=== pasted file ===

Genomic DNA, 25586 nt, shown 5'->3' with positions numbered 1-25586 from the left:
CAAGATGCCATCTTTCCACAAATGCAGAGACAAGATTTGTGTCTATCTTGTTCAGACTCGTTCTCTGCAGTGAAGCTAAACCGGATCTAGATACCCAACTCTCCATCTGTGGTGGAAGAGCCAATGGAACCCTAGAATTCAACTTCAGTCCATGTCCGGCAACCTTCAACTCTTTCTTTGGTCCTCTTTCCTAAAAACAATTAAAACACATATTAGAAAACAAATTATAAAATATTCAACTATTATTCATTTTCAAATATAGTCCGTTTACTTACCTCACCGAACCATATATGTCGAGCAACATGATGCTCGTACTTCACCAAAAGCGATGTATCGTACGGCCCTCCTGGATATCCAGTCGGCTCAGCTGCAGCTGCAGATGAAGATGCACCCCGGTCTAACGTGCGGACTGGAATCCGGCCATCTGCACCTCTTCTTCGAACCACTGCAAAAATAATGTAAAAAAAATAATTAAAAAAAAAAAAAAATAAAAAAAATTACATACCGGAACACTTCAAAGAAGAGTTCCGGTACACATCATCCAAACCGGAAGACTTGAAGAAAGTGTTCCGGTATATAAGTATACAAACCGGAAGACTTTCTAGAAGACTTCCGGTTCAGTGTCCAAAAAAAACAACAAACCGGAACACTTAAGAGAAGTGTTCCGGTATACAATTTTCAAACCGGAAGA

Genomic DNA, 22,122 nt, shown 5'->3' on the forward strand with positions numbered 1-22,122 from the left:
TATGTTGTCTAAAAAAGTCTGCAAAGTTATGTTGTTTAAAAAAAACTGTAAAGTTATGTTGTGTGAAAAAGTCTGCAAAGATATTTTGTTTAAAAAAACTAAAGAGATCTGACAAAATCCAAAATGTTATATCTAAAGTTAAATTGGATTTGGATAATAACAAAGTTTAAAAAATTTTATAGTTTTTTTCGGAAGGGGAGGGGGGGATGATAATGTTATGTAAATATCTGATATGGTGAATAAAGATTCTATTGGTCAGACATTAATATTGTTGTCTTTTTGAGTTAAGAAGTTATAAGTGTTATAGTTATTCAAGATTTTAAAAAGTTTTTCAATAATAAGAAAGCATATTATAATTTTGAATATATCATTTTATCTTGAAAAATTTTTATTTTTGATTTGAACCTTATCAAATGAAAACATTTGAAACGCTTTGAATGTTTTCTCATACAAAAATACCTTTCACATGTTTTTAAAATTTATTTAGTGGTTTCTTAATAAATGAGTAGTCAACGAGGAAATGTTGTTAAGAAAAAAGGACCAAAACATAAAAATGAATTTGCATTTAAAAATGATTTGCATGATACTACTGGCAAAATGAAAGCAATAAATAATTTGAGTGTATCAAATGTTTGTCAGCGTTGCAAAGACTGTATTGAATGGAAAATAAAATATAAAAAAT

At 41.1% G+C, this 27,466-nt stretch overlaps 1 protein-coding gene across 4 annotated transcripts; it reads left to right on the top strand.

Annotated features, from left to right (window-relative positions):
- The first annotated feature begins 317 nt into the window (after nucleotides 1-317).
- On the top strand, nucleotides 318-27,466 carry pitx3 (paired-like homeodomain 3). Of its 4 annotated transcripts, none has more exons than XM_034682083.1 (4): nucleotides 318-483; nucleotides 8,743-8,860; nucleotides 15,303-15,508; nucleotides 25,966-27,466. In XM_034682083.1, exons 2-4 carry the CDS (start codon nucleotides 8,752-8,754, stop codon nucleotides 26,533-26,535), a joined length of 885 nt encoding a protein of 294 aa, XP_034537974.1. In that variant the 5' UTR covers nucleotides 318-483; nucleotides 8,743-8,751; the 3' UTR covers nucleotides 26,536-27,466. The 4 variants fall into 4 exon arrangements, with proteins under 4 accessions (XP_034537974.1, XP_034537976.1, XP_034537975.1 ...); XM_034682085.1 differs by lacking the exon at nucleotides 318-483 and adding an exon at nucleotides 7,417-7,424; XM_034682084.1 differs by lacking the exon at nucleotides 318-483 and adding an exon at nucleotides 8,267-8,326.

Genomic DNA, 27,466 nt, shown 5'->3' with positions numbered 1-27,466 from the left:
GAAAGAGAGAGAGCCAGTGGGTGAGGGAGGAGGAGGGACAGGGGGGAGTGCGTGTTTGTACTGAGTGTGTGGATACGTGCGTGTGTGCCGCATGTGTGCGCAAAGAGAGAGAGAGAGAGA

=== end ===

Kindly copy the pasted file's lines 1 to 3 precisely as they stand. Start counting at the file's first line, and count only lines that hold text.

Genomic DNA, 25586 nt, shown 5'->3' with positions numbered 1-25586 from the left:
CAAGATGCCATCTTTCCACAAATGCAGAGACAAGATTTGTGTCTATCTTGTTCAGACTCGTTCTCTGCAGTGAAGCTAAACCGGATCTAGATACCCAACTCTCCATCTGTGGTGGAAGAGCCAATGGAACCCTAGAATTCAACTTCAGTCCATGTCCGGCAACCTTCAACTCTTTCTTTGGTCCTCTTTCCTAAAAACAATTAAAACACATATTAGAAAACAAATTATAAAATATTCAACTATTATTCATTTTCAAATATAGTCCGTTTACTTACCTCACCGAACCATATATGTCGAGCAACATGATGCTCGTACTTCACCAAAAGCGATGTATCGTACGGCCCTCCTGGATATCCAGTCGGCTCAGCTGCAGCTGCAGATGAAGATGCACCCCGGTCTAACGTGCGGACTGGAATCCGGCCATCTGCACCTCTTCTTCGAACCACTGCAAAAATAATGTAAAAAAAATAATTAAAAAAAAAAAAAAATAAAAAAAATTACATACCGGAACACTTCAAAGAAGAGTTCCGGTACACATCATCCAAACCGGAAGACTTGAAGAAAGTGTTCCGGTATATAAGTATACAAACCGGAAGACTTTCTAGAAGACTTCCGGTTCAGTGTCCAAAAAAAACAACAAACCGGAACACTTAAGAGAAGTGTTCCGGTATACAATTTTCAAACCGGAAGA

Genomic DNA, 22,122 nt, shown 5'->3' on the forward strand with positions numbered 1-22,122 from the left: